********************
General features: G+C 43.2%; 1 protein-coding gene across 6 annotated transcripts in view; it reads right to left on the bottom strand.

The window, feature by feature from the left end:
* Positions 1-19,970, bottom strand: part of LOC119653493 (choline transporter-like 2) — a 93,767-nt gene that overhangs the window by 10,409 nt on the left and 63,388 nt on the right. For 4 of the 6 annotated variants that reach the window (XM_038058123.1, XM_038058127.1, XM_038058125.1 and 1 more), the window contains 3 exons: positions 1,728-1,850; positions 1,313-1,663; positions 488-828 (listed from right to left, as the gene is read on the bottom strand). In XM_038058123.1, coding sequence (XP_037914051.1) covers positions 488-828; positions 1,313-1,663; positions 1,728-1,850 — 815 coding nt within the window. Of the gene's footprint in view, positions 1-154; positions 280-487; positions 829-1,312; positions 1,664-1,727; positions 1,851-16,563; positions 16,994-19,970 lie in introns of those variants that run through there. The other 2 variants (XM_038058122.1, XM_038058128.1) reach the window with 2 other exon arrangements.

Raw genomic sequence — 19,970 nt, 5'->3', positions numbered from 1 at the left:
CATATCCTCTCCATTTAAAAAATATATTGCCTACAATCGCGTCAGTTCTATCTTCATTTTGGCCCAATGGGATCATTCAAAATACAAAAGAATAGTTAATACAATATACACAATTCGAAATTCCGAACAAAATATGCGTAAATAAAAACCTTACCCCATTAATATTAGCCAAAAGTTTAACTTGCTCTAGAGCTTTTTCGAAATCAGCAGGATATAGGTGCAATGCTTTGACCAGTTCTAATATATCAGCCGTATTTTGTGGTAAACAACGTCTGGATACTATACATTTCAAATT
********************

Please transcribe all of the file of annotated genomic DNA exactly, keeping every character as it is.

General features: G+C 43.2%; 1 protein-coding gene across 6 annotated transcripts in view; it reads right to left on the bottom strand.

The window, feature by feature from the left end:
* Positions 1-19,970, bottom strand: part of LOC119653493 (choline transporter-like 2) — a 93,767-nt gene that overhangs the window by 10,409 nt on the left and 63,388 nt on the right. For 4 of the 6 annotated variants that reach the window (XM_038058123.1, XM_038058127.1, XM_038058125.1 and 1 more), the window contains 3 exons: positions 1,728-1,850; positions 1,313-1,663; positions 488-828 (listed from right to left, as the gene is read on the bottom strand). In XM_038058123.1, coding sequence (XP_037914051.1) covers positions 488-828; positions 1,313-1,663; positions 1,728-1,850 — 815 coding nt within the window. Of the gene's footprint in view, positions 1-154; positions 280-487; positions 829-1,312; positions 1,664-1,727; positions 1,851-16,563; positions 16,994-19,970 lie in introns of those variants that run through there. The other 2 variants (XM_038058122.1, XM_038058128.1) reach the window with 2 other exon arrangements.

Raw genomic sequence — 19,970 nt, 5'->3', positions numbered from 1 at the left:
CATATCCTCTCCATTTAAAAAATATATTGCCTACAATCGCGTCAGTTCTATCTTCATTTTGGCCCAATGGGATCATTCAAAATACAAAAGAATAGTTAATACAATATACACAATTCGAAATTCCGAACAAAATATGCGTAAATAAAAACCTTACCCCATTAATATTAGCCAAAAGTTTAACTTGCTCTAGAGCTTTTTCGAAATCAGCAGGATATAGGTGCAATGCTTTGACCAGTTCTAATATATCAGCCGTATTTTGTGGTAAACAACGTCTGGATACTATACATTTCAAATT